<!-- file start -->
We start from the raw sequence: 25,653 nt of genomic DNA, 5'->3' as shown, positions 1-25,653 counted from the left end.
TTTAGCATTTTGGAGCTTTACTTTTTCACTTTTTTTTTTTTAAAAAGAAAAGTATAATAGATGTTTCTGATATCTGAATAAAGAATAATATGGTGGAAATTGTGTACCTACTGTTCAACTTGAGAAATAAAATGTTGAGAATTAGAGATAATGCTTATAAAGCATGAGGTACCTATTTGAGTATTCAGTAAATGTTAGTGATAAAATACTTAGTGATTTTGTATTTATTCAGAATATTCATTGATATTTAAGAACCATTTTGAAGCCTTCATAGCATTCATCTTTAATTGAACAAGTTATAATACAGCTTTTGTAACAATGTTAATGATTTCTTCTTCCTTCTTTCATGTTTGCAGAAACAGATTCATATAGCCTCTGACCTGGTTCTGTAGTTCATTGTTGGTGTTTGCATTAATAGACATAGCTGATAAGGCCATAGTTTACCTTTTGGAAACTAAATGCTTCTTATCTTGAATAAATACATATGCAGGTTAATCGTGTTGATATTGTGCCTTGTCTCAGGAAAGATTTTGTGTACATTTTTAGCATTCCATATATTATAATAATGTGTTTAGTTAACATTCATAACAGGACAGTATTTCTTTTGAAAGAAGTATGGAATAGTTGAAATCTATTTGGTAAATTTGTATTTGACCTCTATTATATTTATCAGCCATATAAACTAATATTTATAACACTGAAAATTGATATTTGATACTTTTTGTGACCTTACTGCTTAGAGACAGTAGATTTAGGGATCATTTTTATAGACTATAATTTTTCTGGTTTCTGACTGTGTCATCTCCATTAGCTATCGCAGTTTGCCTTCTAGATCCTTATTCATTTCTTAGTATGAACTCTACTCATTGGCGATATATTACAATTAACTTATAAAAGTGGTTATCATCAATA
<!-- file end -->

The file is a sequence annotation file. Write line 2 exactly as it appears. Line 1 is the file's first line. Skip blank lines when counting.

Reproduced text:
TTTAGCATTTTGGAGCTTTACTTTTTCACTTTTTTTTTTTTAAAAAGAAAAGTATAATAGATGTTTCTGATATCTGAATAAAGAATAATATGGTGGAAATTGTGTACCTACTGTTCAACTTGAGAAATAAAATGTTGAGAATTAGAGATAATGCTTATAAAGCATGAGGTACCTATTTGAGTATTCAGTAAATGTTAGTGATAAAATACTTAGTGATTTTGTATTTATTCAGAATATTCATTGATATTTAAGAACCATTTTGAAGCCTTCATAGCATTCATCTTTAATTGAACAAGTTATAATACAGCTTTTGTAACAATGTTAATGATTTCTTCTTCCTTCTTTCATGTTTGCAGAAACAGATTCATATAGCCTCTGACCTGGTTCTGTAGTTCATTGTTGGTGTTTGCATTAATAGACATAGCTGATAAGGCCATAGTTTACCTTTTGGAAACTAAATGCTTCTTATCTTGAATAAATACATATGCAGGTTAATCGTGTTGATATTGTGCCTTGTCTCAGGAAAGATTTTGTGTACATTTTTAGCATTCCATATATTATAATAATGTGTTTAGTTAACATTCATAACAGGACAGTATTTCTTTTGAAAGAAGTATGGAATAGTTGAAATCTATTTGGTAAATTTGTATTTGACCTCTATTATATTTATCAGCCATATAAACTAATATTTATAACACTGAAAATTGATATTTGATACTTTTTGTGACCTTACTGCTTAGAGACAGTAGATTTAGGGATCATTTTTATAGACTATAATTTTTCTGGTTTCTGACTGTGTCATCTCCATTAGCTATCGCAGTTTGCCTTCTAGATCCTTATTCATTTCTTAGTATGAACTCTACTCATTGGCGATATATTACAATTAACTTATAAAAGTGGTTATCATCAATA